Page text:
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Is your website past it's sell by date? Create a timeless classic ...

Timeless_Classic

I read recently that most business websites are given a major overhaul every two years. That seems remarkably frequent to me and also cost prohibitive if you're a small local business. This got me thinking ... what steps can you take to create that timeless classic website?

  • One that doesn't look a bit tired after a couple of years. 
  • One that evolves as your business does.
  • One that allows you to add content and demonstrate how your business has grown without a major overhaul.

In fact, a website whose basic design and layout doesn't change much yet somehow still manages to look fresh and current. My own website .. yes this one ... was thrown together very quickly one weekend. In the past 18 months I've added a few things, like this blog and a new image on the home page but other than that all I've done is to add new content.

As with your wardrobe, don't slavishly follow current trends. Keep things simple and focus on a great user experience. If you are thinking of redeveloping your small business website or just getting started with your first website here are few ideas that may increase the longevity of your website. 

Keep It Simple

Your website visitor has come to your website to find out about you. They're impatient and typically if they haven't found what they're looking for on the page with 3 seconds they'll be hitting that back button and going elsewhere, so here are a few guidelines for achieving an engaging, but timeless look for your small business website.

1) Animations and Moving Images are Best Avoided

Busy websites, with moving images and flashy animations may look clever, but they detract from the main message and can also look dated quite quickly, which is something you're hoping to avoid in the interests of keeping your website looking fresh without continuous design updates.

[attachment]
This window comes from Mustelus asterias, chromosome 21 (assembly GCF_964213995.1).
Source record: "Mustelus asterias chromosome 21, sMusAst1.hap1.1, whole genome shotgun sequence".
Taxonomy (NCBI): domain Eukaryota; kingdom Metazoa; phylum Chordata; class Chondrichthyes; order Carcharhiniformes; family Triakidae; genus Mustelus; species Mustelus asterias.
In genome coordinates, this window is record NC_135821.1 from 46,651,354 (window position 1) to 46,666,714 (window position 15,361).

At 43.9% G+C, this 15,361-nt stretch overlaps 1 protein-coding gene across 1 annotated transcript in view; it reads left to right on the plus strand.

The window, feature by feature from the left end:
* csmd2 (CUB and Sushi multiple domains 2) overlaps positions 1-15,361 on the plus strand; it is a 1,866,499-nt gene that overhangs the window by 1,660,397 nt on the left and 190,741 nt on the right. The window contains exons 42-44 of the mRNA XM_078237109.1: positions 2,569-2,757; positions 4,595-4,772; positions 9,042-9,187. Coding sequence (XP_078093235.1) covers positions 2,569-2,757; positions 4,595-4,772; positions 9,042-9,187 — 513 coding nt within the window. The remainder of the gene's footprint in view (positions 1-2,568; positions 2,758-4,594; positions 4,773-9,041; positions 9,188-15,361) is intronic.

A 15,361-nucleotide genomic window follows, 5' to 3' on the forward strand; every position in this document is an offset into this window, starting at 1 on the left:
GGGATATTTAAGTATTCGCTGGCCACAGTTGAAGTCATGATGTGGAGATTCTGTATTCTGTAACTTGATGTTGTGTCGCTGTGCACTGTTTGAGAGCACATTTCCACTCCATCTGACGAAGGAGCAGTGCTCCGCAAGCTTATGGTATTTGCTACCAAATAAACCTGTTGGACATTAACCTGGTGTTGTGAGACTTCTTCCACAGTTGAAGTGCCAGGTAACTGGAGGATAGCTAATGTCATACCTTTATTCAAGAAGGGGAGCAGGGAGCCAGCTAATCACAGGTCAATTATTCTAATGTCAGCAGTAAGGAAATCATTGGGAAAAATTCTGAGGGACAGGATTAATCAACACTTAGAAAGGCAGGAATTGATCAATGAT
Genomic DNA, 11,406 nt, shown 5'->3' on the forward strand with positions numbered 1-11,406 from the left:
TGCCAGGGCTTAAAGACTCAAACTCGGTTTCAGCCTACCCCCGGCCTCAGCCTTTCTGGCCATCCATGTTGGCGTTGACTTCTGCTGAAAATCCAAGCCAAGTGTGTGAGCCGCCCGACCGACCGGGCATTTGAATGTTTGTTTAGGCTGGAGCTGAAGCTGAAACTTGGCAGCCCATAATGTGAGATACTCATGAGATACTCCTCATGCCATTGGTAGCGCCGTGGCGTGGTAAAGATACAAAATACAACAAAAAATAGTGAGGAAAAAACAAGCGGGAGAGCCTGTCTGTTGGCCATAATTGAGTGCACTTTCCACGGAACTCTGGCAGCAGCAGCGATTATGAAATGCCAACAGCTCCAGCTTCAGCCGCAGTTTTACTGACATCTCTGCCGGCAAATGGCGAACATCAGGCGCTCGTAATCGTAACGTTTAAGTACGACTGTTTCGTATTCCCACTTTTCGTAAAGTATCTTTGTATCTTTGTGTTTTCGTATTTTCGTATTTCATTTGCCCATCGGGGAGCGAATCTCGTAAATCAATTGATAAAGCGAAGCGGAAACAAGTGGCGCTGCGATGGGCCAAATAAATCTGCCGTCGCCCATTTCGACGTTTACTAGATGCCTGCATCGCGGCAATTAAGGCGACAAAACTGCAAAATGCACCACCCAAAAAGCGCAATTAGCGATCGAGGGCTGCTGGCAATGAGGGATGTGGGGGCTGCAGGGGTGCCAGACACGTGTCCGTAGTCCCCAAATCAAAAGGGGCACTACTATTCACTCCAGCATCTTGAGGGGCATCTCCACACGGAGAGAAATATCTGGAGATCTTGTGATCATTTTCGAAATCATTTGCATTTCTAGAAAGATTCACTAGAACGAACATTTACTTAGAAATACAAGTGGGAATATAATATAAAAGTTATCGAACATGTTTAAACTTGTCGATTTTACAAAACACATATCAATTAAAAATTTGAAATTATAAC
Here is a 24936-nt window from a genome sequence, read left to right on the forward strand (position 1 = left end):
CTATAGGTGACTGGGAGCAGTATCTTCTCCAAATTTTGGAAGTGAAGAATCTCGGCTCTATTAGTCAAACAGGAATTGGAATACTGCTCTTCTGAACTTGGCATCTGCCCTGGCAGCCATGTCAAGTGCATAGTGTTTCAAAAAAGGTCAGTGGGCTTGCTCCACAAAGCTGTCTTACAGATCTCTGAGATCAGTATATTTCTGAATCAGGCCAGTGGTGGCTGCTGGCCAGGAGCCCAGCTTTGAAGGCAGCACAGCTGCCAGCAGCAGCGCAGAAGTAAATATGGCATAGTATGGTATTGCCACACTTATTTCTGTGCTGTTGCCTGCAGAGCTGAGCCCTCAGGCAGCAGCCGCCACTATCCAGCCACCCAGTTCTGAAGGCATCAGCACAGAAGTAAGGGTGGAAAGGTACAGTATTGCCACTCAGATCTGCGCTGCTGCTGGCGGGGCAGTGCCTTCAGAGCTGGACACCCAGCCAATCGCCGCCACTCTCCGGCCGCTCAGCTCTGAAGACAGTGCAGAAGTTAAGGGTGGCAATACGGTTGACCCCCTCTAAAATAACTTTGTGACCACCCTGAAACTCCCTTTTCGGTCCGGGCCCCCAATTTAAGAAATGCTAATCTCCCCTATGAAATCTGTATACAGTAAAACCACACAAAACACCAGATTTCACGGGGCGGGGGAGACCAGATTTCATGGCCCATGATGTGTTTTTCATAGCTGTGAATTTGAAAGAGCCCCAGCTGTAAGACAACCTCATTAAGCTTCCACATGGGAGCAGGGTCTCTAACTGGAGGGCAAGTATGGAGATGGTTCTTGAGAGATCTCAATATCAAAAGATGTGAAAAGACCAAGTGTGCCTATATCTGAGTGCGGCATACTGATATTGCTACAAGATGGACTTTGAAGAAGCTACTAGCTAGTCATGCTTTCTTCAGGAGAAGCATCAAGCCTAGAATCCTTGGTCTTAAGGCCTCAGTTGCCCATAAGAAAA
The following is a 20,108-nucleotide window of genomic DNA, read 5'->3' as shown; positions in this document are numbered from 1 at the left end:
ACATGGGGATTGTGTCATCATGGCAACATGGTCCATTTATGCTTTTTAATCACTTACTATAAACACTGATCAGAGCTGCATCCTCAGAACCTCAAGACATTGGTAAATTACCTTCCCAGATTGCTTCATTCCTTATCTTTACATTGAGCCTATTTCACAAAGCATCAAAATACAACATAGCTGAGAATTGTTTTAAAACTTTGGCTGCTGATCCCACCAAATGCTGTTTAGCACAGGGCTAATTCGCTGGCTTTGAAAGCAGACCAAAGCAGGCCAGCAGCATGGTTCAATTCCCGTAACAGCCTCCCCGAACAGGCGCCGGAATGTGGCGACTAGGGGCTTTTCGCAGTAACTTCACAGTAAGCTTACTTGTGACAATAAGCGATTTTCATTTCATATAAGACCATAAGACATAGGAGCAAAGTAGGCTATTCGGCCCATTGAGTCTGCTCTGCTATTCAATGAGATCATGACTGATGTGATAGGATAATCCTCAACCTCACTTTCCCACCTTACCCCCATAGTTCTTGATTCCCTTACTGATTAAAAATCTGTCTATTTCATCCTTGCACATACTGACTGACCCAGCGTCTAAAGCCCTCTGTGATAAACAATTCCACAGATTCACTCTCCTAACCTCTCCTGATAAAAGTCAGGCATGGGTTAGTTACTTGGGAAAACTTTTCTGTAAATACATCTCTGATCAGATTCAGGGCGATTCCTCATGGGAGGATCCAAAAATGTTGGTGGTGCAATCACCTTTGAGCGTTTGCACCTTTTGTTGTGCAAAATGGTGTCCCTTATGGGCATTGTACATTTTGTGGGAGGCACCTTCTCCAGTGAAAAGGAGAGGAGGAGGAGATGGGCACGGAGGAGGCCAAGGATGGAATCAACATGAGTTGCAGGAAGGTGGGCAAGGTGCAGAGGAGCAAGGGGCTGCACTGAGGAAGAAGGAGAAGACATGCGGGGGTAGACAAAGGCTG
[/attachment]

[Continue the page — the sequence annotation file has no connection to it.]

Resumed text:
Yes, video is great on a website for all sorts of reasons other than the design and layout. But keep to one per page or at least only have one visible at any one time and don't have it next to another moving element.

2) Keep Fonts Clean and Simple

An outdated font is the quickest way to age your website. Please never use Comic Sans! New fonts are constantly becoming available, but Helvetica is still very widely used. It may be old, but it's a classic and won't detract from the quality of your content or the other design elements that you are using on the page.

3) Use 'White Space'

Break up your content with plenty of space around the different design elements. An over jumbled page ages the site and can look as though new content has just been plonked in any available space. Too much information jumbled into a small area is overwhelming to your website visitor and can make your key message difficult to find.

4) Keep your Buttons Plain

Shadows and gradients on buttons look dated. Keep them plain and flat with plenty of white space around them so they are easily visible and focus on easy navigation to your well written content.  

5) Images

This can present a challenge especially if you are on a budget. There are some great stock photography sites out there, but proceed with caution. Try to avoid cheesy looking photographs of unrealistically immaculate and happy people. This can be tricky if you're selling a service rather than a product and it may be worth considering a theme as on this site for Sunflower Financial Controllers. If your budget extends, try and source a couple of great images for your landing page or pages.

I found my Home page image by asking on my Facebook page if I could feature a local photographer's work. Many thanks to Karen Colebeck Photography.

If at all possible invest in a good photographer to take some shots of your products and your team. At the very least, if you're a small business, get a professional head shot done of you. Read more about why in an earlier post here.

OK, so the image in this post isn't really relevant, but Audrey Hepburn really was a style icon and epitomised timeless classic style. Tenuous link, but notice no animations required for what is quite simply a great image.

6) Social Media Integration

Social media has become incredibly important for promoting your business and it's here to stay for the foreseeable. Make sure all your social media channels are accessible from your website. However, they must be active! I recently took an enquiry from a new customer simply because she'd checked all the social links on my website and found recent posts and tweets. Better to shut down the profile than have it dormant as this conveys the wrong message - 'are you even still in business?' for example. 

Anyway this post is getting a bit long and it's starting wander off it's original topic! If you're interested in updating your website or having a complete rebuild please call me on 01494 537612.

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Thursday, 18 April 2019

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